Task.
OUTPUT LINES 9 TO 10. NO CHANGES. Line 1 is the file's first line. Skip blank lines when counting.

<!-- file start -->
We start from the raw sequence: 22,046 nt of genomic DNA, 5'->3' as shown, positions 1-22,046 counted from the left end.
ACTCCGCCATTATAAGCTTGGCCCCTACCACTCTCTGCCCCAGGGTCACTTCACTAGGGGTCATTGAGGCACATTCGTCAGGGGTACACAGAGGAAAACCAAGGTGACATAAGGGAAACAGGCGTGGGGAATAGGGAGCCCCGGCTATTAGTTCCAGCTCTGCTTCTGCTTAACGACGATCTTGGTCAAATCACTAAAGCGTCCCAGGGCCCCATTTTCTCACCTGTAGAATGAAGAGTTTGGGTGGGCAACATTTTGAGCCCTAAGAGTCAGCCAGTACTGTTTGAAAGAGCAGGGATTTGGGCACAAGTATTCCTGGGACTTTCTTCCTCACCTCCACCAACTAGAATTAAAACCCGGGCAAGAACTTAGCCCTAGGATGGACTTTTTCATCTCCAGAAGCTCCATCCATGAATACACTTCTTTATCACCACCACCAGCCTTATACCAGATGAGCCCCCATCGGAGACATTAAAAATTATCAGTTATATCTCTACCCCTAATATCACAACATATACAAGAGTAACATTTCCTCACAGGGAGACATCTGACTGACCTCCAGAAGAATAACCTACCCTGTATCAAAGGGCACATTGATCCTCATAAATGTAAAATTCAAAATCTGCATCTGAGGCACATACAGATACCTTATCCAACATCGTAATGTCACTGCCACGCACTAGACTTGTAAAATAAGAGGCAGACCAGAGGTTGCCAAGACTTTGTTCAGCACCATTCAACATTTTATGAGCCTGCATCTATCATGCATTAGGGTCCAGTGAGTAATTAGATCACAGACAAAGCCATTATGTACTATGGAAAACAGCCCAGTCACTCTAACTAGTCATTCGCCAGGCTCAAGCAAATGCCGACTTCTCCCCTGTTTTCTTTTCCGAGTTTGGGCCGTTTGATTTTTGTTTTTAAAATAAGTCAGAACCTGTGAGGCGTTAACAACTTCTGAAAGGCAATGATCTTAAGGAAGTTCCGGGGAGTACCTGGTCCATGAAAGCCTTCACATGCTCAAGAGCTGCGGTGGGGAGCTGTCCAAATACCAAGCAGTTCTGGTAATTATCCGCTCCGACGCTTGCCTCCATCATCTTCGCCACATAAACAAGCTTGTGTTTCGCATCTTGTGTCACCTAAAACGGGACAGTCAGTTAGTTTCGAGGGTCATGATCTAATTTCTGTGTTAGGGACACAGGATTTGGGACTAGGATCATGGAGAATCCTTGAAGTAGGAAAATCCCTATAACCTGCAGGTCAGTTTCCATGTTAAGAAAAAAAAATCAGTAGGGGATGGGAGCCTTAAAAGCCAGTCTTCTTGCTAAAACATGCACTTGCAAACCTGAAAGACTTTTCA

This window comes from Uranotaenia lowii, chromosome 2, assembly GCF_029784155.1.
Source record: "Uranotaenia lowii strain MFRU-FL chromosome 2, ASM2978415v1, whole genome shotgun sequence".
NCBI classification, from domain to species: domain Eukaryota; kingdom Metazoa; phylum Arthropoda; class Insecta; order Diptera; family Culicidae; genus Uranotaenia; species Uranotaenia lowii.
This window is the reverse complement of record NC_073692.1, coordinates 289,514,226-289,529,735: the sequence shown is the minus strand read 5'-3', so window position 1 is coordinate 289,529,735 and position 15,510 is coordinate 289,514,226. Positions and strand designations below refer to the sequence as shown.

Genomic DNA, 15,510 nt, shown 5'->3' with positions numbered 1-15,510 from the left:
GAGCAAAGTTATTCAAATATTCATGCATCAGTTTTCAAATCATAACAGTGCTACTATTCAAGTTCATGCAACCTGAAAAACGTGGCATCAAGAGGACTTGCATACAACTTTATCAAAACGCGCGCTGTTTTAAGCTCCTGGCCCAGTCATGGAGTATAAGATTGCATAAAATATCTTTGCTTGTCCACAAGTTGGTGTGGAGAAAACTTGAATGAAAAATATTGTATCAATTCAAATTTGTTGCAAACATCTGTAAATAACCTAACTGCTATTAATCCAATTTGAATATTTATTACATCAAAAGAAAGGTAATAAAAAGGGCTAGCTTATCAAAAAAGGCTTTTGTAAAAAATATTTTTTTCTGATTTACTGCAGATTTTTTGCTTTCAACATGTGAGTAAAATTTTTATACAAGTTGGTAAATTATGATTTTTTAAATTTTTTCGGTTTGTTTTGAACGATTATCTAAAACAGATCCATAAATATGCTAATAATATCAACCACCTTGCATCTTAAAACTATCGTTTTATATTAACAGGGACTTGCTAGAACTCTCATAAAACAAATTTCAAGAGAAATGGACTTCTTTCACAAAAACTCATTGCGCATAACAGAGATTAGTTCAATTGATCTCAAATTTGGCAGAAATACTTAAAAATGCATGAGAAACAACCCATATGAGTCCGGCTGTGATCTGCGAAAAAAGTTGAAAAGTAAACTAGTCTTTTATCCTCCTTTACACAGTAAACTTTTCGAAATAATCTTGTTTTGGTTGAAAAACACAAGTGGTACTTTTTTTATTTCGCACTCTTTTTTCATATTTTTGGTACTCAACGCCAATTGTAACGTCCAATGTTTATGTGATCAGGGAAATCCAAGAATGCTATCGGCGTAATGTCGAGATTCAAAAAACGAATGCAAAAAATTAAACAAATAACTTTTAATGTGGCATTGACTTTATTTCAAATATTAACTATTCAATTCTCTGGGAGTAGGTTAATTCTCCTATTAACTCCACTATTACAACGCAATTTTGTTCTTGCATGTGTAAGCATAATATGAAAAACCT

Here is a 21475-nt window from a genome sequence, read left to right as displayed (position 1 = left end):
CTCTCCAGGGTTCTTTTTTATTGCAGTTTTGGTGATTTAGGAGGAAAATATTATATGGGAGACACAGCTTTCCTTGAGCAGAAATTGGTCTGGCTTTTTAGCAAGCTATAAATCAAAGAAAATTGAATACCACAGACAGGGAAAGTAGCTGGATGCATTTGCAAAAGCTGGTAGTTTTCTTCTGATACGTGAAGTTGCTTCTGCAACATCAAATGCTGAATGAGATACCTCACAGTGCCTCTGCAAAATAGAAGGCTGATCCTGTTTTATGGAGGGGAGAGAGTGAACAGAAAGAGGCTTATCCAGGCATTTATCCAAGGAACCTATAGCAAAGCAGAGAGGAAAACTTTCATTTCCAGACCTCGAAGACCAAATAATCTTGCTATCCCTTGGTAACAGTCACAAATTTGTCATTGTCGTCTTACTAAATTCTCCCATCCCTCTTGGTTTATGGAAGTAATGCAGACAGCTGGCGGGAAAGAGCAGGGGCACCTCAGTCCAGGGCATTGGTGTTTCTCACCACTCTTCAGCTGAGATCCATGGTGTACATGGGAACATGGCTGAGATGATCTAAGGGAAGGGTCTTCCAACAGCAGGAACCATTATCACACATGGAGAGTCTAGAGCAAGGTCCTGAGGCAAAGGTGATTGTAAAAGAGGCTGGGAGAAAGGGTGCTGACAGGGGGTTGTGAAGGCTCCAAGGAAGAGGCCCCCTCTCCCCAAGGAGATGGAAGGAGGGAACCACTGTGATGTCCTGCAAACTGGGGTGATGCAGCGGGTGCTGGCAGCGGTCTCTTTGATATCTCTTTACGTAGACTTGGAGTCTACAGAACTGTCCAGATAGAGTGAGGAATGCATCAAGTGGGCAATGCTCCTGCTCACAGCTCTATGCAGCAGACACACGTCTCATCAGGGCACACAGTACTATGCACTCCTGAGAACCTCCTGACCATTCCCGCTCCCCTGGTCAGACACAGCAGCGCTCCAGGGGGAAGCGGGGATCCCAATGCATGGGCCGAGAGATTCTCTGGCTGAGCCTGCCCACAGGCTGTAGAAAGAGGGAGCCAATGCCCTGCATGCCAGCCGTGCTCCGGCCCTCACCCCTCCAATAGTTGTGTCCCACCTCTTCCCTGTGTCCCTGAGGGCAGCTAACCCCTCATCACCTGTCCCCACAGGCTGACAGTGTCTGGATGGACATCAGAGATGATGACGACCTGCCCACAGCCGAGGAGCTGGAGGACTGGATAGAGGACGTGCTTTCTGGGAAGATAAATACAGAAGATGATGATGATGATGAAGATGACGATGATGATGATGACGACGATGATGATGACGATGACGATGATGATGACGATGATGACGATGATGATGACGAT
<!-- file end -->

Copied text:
Here is a 21475-nt window from a genome sequence, read left to right as displayed (position 1 = left end):
CTCTCCAGGGTTCTTTTTTATTGCAGTTTTGGTGATTTAGGAGGAAAATATTATATGGGAGACACAGCTTTCCTTGAGCAGAAATTGGTCTGGCTTTTTAGCAAGCTATAAATCAAAGAAAATTGAATACCACAGACAGGGAAAGTAGCTGGATGCATTTGCAAAAGCTGGTAGTTTTCTTCTGATACGTGAAGTTGCTTCTGCAACATCAAATGCTGAATGAGATACCTCACAGTGCCTCTGCAAAATAGAAGGCTGATCCTGTTTTATGGAGGGGAGAGAGTGAACAGAAAGAGGCTTATCCAGGCATTTATCCAAGGAACCTATAGCAAAGCAGAGAGGAAAACTTTCATTTCCAGACCTCGAAGACCAAATAATCTTGCTATCCCTTGGTAACAGTCACAAATTTGTCATTGTCGTCTTACTAAATTCTCCCATCCCTCTTGGTTTATGGAAGTAATGCAGACAGCTGGCGGGAAAGAGCAGGGGCACCTCAGTCCAGGGCATTGGTGTTTCTCACCACTCTTCAGCTGAGATCCATGGTGTACATGGGAACATGGCTGAGATGATCTAAGGGAAGGGTCTTCCAACAGCAGGAACCATTATCACACATGGAGAGTCTAGAGCAAGGTCCTGAGGCAAAGGTGATTGTAAAAGAGGCTGGGAGAAAGGGTGCTGACAGGGGGTTGTGAAGGCTCCAAGGAAGAGGCCCCCTCTCCCCAAGGAGATGGAAGGAGGGAACCACTGTGATGTCCTGCAAACTGGGGTGATGCAGCGGGTGCTGGCAGCGGTCTCTTTGATATCTCTTTACGTAGACTTGGAGTCTACAGAACTGTCCAGATAGAGTGAGGAATGCATCAAGTGGGCAATGCTCCTGCTCACAGCTCTATGCAGCAGACACACGTCTCATCAGGGCACACAGTACTATGCACTCCTGAGAACCTCCTGACCATTCCCGCTCCCCTGGTCAGACACAGCAGCGCTCCAGGGGGAAGCGGGGATCCCAATGCATGGGCCGAGAGATTCTCTGGCTGAGCCTGCCCACAGGCTGTAGAAAGAGGGAGCCAATGCCCTGCATGCCAGCCGTGCTCCGGCCCTCACCCCTCCAATAGTTGTGTCCCACCTCTTCCCTGTGTCCCTGAGGGCAGCTAACCCCTCATCACCTGTCCCCACAGGCTGACAGTGTCTGGATGGACATCAGAGATGATGACGACCTGCCCACAGCCGAGGAGCTGGAGGACTGGATAGAGGACGTGCTTTCTGGGAAGATAAATACAGAAGATGATGATGATGATGAAGATGACGATGATGATGATGACGACGATGATGATGACGATGACGATGATGATGACGATGATGACGATGATGATGACGAT